Thursday, August 4, 2011

Product Photography Tips!

Hey team! I don't know about you, but I have re-shot and then re-shot the re-shots of the pictures for my shop! (Redundant? YES!)

I am still working on fine tuning my shots but I thought I would share a few tips that I have picked up along the way for the best product photography, and the best shots to get into great treasuries.
 
1. Use natural, indirect light. This is essential because you do not want your products to be washed out or so bright they are hard to see. Find a nice shady spot in the morning or middle of the day, or find a north facing window to get that beautiful indirect sun-lit look!

Example: This Gray Wooden Stool by PineandMain is a great example of a photo that has just the right light!  I personally like this lighting because it is not harsh, it allows the product to be the center of attention, and does not have prominent shadows that could distract from the product. Great shot!



2. Use a white or neutral background, or a solid color, with a smooth texture. Backgrounds are very important because they can be a major distraction from the product. The very first shots I ever took when I joined Etsy in 2009 were HORRIBLE! I used light grey FELT as my background! It looked fuzzy and totally gross! Now I use a large piece of ply wood that I painted white to get a rustic (yet neutral) feel from. Even though white and neutrals can seem boring, find a way to make them fit your own style. In my opinion, avoid getting to close to a textured wall, or using a wrinkled or fuzzy fabric.

Example: This photo of LittleWrenPottery's Anchors Away mugs is a great example of non-distracting neutral background that perfectly compliments her product! Great color in this shot! 



3. Use appropriate props. I think this is the trickiest part of product photography because props can either clutter your photo and your customer will have no idea what you are selling, or the props will enhance the product (which is the goal!).

Example: Occasionally, I prop my flowers up in a mason jar, or I add a few pine cones to the setting for a rustic/woodsy feel.



 4. Get a shot from as many angles as possible. On Etsy we have the option to post 5 photos per product, use them all! This gives your customer the most options for viewing your amazing product and the more pictures = the more time spent browsing in your shop = better chances of getting a sale!

5. Be yourself! This is super corny but I believe that when we use our own talents and styles that is really reflected in our products. You may be in a category that is totally packed but if you take great pictures that represent how you feel about your product, you will stand out! Also, there are some GREAT (and I mean, really, really, great) photos out there on Etsy, and even on our team that break all of these photo tips with grace and style!

Here are some other photos from our team that I absolutely love:



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Leave a comment and share your tips for great product photography!!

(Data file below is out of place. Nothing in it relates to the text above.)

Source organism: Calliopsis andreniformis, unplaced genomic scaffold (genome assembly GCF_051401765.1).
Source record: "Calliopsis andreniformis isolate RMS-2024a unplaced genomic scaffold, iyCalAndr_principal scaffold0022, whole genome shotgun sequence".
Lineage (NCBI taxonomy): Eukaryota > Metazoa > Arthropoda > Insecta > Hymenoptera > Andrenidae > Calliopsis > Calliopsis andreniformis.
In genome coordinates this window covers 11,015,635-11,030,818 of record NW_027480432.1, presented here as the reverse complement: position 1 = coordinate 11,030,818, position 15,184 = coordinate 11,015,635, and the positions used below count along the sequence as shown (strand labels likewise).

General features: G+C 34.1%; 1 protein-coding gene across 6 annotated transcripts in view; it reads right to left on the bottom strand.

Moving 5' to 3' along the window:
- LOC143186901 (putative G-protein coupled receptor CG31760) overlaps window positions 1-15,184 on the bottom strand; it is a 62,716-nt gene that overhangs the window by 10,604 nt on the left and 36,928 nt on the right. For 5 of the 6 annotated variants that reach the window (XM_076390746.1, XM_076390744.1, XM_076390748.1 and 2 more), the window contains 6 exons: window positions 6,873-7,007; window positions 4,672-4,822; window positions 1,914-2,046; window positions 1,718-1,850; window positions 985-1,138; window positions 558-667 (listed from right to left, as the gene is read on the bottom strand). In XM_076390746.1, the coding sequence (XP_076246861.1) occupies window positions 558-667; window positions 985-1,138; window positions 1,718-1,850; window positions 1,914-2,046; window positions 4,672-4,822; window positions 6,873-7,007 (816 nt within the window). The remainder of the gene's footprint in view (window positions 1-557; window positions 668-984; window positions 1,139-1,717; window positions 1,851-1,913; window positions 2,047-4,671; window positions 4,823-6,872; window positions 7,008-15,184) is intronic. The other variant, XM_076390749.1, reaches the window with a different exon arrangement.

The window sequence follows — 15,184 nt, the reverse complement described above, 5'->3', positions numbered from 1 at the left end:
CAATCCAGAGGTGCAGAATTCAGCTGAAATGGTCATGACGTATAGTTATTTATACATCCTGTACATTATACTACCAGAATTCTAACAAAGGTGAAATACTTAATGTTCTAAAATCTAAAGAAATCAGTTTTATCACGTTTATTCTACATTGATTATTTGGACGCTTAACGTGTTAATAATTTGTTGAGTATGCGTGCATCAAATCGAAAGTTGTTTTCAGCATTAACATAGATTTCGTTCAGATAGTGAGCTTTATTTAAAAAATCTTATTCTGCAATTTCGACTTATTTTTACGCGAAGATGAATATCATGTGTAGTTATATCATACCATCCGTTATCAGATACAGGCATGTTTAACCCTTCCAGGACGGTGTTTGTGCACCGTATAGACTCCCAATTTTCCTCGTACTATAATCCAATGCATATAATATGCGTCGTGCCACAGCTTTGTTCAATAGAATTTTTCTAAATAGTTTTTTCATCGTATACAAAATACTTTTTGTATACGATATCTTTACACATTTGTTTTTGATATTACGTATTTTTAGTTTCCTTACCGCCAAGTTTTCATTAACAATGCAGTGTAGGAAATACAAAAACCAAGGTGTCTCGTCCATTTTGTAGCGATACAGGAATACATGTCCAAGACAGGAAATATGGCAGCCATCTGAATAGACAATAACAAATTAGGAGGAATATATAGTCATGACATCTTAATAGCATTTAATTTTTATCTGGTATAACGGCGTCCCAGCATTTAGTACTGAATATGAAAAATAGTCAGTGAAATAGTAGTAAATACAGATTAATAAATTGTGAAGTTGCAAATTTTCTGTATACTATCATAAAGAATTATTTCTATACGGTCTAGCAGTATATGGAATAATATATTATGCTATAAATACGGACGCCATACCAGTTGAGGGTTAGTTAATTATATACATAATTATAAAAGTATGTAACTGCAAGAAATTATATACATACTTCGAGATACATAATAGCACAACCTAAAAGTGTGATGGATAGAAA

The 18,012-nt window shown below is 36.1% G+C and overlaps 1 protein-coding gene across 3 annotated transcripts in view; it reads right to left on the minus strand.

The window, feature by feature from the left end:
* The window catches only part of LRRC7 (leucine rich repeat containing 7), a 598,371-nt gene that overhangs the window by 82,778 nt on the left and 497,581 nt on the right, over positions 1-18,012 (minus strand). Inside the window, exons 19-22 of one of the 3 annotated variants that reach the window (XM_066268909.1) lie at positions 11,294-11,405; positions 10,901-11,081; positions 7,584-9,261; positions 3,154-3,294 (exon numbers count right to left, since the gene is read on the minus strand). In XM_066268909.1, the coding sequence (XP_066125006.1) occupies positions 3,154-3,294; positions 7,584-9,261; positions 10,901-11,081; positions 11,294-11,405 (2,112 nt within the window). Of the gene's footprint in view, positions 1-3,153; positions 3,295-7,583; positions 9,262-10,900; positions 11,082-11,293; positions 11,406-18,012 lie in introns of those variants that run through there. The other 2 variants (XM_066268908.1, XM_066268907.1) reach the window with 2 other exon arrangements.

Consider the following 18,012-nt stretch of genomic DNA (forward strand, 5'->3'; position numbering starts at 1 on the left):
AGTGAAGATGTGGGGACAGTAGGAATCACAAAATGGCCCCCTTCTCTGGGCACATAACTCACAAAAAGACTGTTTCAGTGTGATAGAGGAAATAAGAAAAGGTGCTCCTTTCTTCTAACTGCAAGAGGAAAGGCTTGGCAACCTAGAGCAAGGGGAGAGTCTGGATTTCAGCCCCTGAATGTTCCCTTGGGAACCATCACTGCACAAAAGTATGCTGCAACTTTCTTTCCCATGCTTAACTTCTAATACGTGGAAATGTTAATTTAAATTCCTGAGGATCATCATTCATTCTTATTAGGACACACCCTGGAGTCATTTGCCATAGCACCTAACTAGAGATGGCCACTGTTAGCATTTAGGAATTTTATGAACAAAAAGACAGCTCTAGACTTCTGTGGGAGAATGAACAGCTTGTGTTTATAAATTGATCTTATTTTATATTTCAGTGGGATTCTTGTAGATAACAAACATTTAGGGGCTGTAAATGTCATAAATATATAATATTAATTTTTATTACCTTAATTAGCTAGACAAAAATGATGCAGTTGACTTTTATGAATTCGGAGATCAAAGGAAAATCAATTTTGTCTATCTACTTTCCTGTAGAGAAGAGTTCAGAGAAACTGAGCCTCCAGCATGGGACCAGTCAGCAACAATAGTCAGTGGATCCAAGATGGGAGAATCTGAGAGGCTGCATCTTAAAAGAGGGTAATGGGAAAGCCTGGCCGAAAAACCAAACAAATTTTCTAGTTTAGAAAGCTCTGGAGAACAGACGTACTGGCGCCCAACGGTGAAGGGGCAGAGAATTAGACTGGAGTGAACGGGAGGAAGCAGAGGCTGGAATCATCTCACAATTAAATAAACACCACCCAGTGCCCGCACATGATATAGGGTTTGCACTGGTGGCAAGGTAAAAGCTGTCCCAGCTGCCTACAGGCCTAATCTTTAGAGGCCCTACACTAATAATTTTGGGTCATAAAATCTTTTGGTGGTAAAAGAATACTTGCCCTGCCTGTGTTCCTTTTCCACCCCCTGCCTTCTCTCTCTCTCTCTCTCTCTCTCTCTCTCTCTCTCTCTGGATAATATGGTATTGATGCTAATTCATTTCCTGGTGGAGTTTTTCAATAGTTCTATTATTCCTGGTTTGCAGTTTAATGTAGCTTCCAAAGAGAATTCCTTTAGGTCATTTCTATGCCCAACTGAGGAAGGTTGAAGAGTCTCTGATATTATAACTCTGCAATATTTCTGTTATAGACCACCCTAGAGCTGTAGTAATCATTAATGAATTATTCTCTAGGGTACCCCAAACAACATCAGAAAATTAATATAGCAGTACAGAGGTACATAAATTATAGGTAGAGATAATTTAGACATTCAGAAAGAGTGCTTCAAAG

-Megan (wildpaperflowers)


5 comments:

  1. Great tips Megan! And I love the pictures you used. I think it's really great advice that sellers be themselves. I have found this to be the most helpful concept when taking pictures. When I worry too much about it turing out a certain way, it comes out bland and boring. But when I decide to have fun and express my own style those always seem to be the items people gravitate too. Etsy's a chance to indulge certain aspects of yourself that you can't always. Definitely trust your own sense of style- it's what makes for genuine, interesting photos that people are drawn to.

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  2. Thanks, Megan! Great post. I think this is something we all struggle with. Lord knows how many shots and prop combinations it took me to get that stool looking that good. 25? 50? More?

    You and Amie both have it right when you mention being yourself. I've realized that I may not have the greatest photos on Etsy, but they represent me and my shop and that is part of what buyers are looking for--a connection to the seller.

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  3. This is actually something I was working on today! For now, I've tossed the white quilt I used to use as a background (because the texture was too distracting) and I've replaced it with simple white foam board. But I need more space for different angles, so I'll be painting large pieces of plywood very soon! I do love the occasional nature, scenic, theatrical, or staged product photo... they're fun to use in treasuries. White is great, but it's not for everyone. :)

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  4. These are all really great tips. I'll be working on my photos this week!!

    -onelovebird

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  5. Great post! It is very true that the photo of our products is the gateway to our success. The only other suggestion I could offer along with the other great tips would be to add reflective light.

    I used to dabble with food photography and would use something as simple as a car sun shade to set up on the opposite side of the indirect light. You can wrap a flat surfaced object with aluminum foil and prop it up on the other side of your object (out of the frame of your photo) to give your product a little less shadow, or brighten the item just a touch more.

    -woolibear

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